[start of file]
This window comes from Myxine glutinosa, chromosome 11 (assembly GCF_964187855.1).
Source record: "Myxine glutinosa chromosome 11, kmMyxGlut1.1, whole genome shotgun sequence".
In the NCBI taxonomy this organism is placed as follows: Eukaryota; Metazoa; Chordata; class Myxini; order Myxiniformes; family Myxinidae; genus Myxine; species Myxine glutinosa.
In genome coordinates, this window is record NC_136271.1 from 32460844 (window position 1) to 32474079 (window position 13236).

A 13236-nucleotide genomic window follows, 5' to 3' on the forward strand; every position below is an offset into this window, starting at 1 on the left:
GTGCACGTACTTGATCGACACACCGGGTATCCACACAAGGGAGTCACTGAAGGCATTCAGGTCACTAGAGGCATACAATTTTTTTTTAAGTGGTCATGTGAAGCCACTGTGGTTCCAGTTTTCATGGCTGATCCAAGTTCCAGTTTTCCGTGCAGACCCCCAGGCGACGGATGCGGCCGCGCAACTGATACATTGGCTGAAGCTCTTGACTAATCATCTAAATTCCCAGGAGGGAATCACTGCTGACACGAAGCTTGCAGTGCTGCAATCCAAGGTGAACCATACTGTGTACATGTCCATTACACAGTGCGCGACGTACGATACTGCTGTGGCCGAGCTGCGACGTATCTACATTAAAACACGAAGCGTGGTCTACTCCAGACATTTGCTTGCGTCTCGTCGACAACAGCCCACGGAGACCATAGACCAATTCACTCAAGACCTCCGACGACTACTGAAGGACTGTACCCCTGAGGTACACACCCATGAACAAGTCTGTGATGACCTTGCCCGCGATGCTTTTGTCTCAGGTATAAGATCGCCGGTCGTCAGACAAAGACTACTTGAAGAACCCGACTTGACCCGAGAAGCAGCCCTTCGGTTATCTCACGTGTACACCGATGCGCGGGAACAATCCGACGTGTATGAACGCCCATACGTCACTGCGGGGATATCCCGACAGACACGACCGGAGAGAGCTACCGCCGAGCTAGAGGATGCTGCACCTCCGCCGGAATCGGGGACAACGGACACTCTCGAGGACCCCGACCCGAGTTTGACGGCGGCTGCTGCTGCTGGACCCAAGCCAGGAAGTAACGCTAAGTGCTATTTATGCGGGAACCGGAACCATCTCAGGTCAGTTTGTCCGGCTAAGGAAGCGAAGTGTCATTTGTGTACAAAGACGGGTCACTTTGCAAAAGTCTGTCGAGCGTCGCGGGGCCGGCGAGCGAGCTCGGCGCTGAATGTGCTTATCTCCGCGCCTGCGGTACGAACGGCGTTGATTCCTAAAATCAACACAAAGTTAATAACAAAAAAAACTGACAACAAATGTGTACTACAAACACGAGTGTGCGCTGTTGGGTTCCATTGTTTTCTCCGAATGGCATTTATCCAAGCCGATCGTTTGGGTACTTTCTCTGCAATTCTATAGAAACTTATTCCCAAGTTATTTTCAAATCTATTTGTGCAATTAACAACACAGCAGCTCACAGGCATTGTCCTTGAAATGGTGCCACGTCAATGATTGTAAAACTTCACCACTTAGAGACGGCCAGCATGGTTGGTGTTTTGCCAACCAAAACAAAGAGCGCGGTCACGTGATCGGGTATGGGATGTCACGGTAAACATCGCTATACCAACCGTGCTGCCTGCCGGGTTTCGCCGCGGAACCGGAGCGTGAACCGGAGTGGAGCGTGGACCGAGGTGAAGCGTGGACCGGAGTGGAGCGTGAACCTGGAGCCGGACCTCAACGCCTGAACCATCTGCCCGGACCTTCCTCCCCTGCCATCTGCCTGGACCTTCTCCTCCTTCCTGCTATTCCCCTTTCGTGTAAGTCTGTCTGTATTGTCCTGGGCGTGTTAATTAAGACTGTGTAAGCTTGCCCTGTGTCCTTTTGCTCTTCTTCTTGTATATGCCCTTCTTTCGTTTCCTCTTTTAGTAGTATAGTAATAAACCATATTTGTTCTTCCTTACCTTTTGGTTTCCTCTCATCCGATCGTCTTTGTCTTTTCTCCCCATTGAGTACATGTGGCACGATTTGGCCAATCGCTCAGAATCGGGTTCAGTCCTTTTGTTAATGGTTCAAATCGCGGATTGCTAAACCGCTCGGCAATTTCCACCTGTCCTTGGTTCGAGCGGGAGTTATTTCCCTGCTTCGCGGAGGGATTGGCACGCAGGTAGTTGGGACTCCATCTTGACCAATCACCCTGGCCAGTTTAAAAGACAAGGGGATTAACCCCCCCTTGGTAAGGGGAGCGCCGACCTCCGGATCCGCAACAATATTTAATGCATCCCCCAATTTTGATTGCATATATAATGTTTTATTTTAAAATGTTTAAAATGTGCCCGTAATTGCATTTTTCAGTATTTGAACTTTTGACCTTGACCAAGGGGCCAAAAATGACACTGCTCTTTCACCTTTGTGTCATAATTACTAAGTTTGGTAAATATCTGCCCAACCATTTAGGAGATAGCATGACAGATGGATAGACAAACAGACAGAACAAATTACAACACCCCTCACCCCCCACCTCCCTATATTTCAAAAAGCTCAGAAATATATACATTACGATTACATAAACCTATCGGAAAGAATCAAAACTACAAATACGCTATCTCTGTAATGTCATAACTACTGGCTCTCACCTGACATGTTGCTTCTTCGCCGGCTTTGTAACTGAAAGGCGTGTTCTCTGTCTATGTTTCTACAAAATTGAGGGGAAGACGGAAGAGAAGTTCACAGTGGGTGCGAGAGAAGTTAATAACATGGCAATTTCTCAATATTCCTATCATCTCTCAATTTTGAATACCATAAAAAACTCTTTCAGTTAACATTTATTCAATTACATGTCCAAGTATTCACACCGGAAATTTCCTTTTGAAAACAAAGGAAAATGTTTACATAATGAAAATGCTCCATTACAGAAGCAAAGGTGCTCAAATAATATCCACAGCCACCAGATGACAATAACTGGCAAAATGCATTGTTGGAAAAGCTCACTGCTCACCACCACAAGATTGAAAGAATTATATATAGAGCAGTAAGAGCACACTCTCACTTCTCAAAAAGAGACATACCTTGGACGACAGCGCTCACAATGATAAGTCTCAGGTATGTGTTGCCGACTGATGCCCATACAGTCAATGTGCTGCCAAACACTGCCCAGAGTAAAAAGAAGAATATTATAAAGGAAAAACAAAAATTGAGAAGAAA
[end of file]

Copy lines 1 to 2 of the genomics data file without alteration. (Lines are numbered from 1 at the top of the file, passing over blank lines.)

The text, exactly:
This window comes from Myxine glutinosa, chromosome 11 (assembly GCF_964187855.1).
Source record: "Myxine glutinosa chromosome 11, kmMyxGlut1.1, whole genome shotgun sequence".